Liquid Insights: Super Tuscan Collection

The Offering

After selling out 1,000 shares of their California Collection offering, Vint returns with a new opportunity that features 216 bottles of the finest Tuscan wines produced in the last decade. The IPO includes four different wines from three separate producers, all of which are Super Tuscan with vintages ranging from 2015-2017. 


The Financials

Price per Share: $36 

Total Shares: 1,986 

Market Cap: $71,500


Super Tuscan History

Italian winemaking is an ancient practice that predates the Roman Empire, with evidence of wine production discovered in Sicilian caves 6,000 years ago. No grape is more commonly used in Italian wines than Sangiovese. As the fine wine industry developed, regulatory agencies began placing strict requirements on the composition of Italian wines. In order for an Italian wine to receive a certification known as the DOC (Denominazione di Origine Controllata, Denomination of Controlled Origin), at least 70% was to be made from Sangiovese grapes with the remainder from other native fruit such as Canaiolo and Malvasi. Wines that did not receive the DOC seal of approval were not viewed as prestigious and were often relegated with the title of ‘cheap table wine’.  

In the 1970s, wine producers in Tuscany started to break away from the stringent regulations by curating wines made from a concoction of both native and non-native grapes. The rocky soil commonly found in the Tuscan region was more similar to the soil found in the southern coast of France, specifically Bordeaux. The infusion of international grapes into Italian wines was well-received and quickly matured Tuscany into a leader not just within the Italian wine scene, but also on the international stage. 

The term “Super Tuscan” was coined in the 1980s and the blend of non-indigenous grapes cultivated on Italian soil became a fixture on the fine wine market throughout the 1990s. In 1992, the governing agency of Italian wines created the IGT (Indicazione Geografica Tipica) which became the first recognized quality guide for Super Tuscan blends. 


Super Tuscan 101 

How to read a Tuscan wine label:

Included in the Vint Super Tuscan Collection are four different wines from three vineyards. The elongated names of wines can look daunting, particularly those sourced outside of the United States. To understand how a wine name is built we broke down one of the offerings featured in Vint’s fund. The full name of the wine is “Tenuta San Guida Sassicaia Bolgheri”. 

Tenuta San Guida is the producer of the wine while Sassicaia is the actual wine itself. The final section of a wine name is the region in which it is produced- in this case, Bolgheri. If the wine has received recognition from a quality guide such as IGT, the acronym will be placed at the end of the name.

Where are Super Tuscan wines produced?

Tuscany is a region located in the north central section of Italy. The majority of vineyards located within the Tuscan province are sandwiched between the Mediterranean Sea and the capital city of Florence. 

This location offers a unique balance of coastal seabreeze, which keeps the climate temperate and is contained by the mountainous zones found east of the region. The range of biomes found in Tuscany allows multiple grape varieties to thrive within the region. Sangiovese grapes flourish in the interior hillside vineyards while non-native fruit such as Cabernet Sauvignon prosper in the warmer areas along the coast.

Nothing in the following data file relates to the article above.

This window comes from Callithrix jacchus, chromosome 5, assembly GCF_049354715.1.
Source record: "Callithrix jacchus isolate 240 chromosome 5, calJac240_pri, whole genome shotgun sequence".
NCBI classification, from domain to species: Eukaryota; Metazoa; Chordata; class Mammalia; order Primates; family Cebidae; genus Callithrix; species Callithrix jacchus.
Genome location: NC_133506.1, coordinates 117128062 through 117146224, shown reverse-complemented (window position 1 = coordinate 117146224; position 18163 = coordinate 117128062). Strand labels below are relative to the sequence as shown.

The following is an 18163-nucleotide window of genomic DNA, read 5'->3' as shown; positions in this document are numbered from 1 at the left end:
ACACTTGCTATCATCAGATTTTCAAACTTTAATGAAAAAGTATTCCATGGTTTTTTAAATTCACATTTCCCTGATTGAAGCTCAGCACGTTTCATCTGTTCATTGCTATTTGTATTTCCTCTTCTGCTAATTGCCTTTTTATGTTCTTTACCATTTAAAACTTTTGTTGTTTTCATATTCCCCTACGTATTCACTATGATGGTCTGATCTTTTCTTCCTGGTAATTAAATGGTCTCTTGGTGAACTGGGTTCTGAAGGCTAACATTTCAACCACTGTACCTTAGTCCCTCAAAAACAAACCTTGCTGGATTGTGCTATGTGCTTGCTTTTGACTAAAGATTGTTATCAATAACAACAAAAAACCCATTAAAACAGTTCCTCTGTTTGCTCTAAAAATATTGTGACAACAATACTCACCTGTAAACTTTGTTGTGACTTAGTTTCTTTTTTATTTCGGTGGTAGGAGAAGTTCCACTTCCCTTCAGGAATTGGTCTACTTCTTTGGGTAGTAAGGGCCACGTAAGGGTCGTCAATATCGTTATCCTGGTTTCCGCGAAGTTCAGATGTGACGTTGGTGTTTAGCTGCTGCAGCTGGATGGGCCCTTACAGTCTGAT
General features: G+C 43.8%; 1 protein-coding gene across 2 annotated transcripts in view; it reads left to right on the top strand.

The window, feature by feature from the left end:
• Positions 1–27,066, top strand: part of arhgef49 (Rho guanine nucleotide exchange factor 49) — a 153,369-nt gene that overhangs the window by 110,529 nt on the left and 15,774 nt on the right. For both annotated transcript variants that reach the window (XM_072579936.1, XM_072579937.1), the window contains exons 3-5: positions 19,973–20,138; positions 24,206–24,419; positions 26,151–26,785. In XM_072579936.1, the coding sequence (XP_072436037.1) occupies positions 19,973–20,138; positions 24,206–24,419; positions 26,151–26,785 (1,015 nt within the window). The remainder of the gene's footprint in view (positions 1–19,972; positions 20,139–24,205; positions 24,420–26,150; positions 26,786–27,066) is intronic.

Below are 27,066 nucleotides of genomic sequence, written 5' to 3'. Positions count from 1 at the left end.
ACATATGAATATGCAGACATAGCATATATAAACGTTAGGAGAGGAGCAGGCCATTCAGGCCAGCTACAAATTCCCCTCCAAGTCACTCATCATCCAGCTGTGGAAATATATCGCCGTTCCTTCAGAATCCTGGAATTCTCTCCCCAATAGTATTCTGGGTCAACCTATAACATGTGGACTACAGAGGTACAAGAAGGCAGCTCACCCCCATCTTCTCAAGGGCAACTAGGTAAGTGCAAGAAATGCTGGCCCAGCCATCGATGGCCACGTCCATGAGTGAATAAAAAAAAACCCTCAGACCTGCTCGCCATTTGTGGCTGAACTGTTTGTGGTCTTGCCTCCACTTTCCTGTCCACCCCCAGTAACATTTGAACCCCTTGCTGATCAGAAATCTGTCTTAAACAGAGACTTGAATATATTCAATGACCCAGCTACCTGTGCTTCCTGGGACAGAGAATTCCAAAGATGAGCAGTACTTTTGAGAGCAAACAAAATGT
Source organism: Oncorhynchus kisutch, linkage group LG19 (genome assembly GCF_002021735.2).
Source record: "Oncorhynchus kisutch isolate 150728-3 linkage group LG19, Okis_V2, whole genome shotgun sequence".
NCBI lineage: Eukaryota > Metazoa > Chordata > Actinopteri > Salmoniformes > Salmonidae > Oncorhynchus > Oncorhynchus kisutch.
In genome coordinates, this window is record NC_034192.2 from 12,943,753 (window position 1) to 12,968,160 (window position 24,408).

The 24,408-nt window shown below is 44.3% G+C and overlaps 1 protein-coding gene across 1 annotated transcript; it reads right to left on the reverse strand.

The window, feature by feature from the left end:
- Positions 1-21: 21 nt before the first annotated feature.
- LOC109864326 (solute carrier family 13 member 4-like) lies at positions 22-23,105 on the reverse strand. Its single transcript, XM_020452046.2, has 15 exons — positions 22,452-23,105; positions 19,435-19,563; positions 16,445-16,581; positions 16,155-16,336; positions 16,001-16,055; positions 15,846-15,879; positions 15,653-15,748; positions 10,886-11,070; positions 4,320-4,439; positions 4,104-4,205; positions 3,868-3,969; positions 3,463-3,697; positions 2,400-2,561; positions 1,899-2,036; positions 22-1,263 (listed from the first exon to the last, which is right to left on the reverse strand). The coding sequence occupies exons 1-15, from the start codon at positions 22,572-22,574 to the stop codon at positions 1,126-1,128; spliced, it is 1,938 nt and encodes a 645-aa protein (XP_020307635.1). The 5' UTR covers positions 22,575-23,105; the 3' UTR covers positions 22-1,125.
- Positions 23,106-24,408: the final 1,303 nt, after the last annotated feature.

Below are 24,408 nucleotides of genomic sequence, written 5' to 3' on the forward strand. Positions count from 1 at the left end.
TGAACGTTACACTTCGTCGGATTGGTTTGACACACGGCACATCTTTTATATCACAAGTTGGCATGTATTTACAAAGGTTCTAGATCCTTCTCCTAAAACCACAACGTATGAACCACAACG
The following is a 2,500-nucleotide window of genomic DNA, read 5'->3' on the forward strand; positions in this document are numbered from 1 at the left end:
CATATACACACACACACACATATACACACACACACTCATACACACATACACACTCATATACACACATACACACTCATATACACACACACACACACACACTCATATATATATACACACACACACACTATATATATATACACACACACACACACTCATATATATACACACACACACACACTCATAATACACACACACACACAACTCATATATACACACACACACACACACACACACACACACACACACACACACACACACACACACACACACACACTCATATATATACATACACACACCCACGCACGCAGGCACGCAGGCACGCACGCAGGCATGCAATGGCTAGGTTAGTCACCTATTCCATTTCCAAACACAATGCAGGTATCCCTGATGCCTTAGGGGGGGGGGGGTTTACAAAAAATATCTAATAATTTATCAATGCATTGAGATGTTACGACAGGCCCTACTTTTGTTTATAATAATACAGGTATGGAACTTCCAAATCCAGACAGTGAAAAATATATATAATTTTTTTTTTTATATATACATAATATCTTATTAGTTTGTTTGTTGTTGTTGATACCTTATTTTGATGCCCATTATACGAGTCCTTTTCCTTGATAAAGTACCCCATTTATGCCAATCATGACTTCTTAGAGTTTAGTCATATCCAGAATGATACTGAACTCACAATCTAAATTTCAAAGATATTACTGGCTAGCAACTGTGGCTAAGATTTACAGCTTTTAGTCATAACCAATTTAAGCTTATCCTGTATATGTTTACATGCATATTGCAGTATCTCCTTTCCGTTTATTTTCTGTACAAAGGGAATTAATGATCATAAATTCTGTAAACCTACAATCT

Soil diversity also plays an important role in helping preserve the rich tradition of winemaking in Tuscany. The soil ranges from soft and crumbly clay-limestone found near the rolling hills near Florence, to the dense sandstone that is common near the shoreline. This perfect storm of weather conditions and soil composition has helped Tuscany maintain its position as one of the top wine regions in the world. 

What grapes are used in Super Tuscan wines?

While traditional Italian wines use primarily Sangiovese, Super Tuscans utilize a variety of grapes including Cabernet Sauvignon, Merlot, Syrah, and Cabernet Franc. The latter four are all native to France and were originally only grown for wines produced in the Bordeaux region. Super Tuscan wines take a combination of French grapes and Italian grapes and develop a proprietary blend that is unique to each producer. For example, the 2015 Tenuta San Guida Sassicaia Bolgheri included in the Vint offering features a blend that is 85% Cabernet Sauvignon and 15% Cabernet Franc.

Super Tuscans as an Investment

Investors in Tuscan wines have found a safe haven with limited volatility and steady progress. The fine wine market soared in the years leading up to the global financial crisis and outperformed Super Tuscans which took a ‘slow and steady’ approach to appreciation. When the financial crisis slashed investor profits between 2008-2009, Tuscan wines remained constant with prices maintaining an uptrend throughout the chaos. The fine wine market rebounded with a vengeance in 2010, which led to record highs by the spring of 2011. The market turned sour again though in late 2011 in a market crash that carried into 2012. Even amidst the volatility, Super Tuscans appreciation was unabated and by 2014, the Super Tuscan Index had surpassed the Liv-Ex 50 Index for the first time since 2005. 

Image Credit: Decanter


In recent years, Super Tuscan wines have shown stable growth with five specific blends setting the pace for the index. The region benefited in 2020 after the United States placed tariffs on rival wine countries such as France. The tariffs have since been lifted but the Italian wine market, specifically Super Tuscan blends, have continued to demonstrate consistent appreciation.

Image Credit: Liv-Ex


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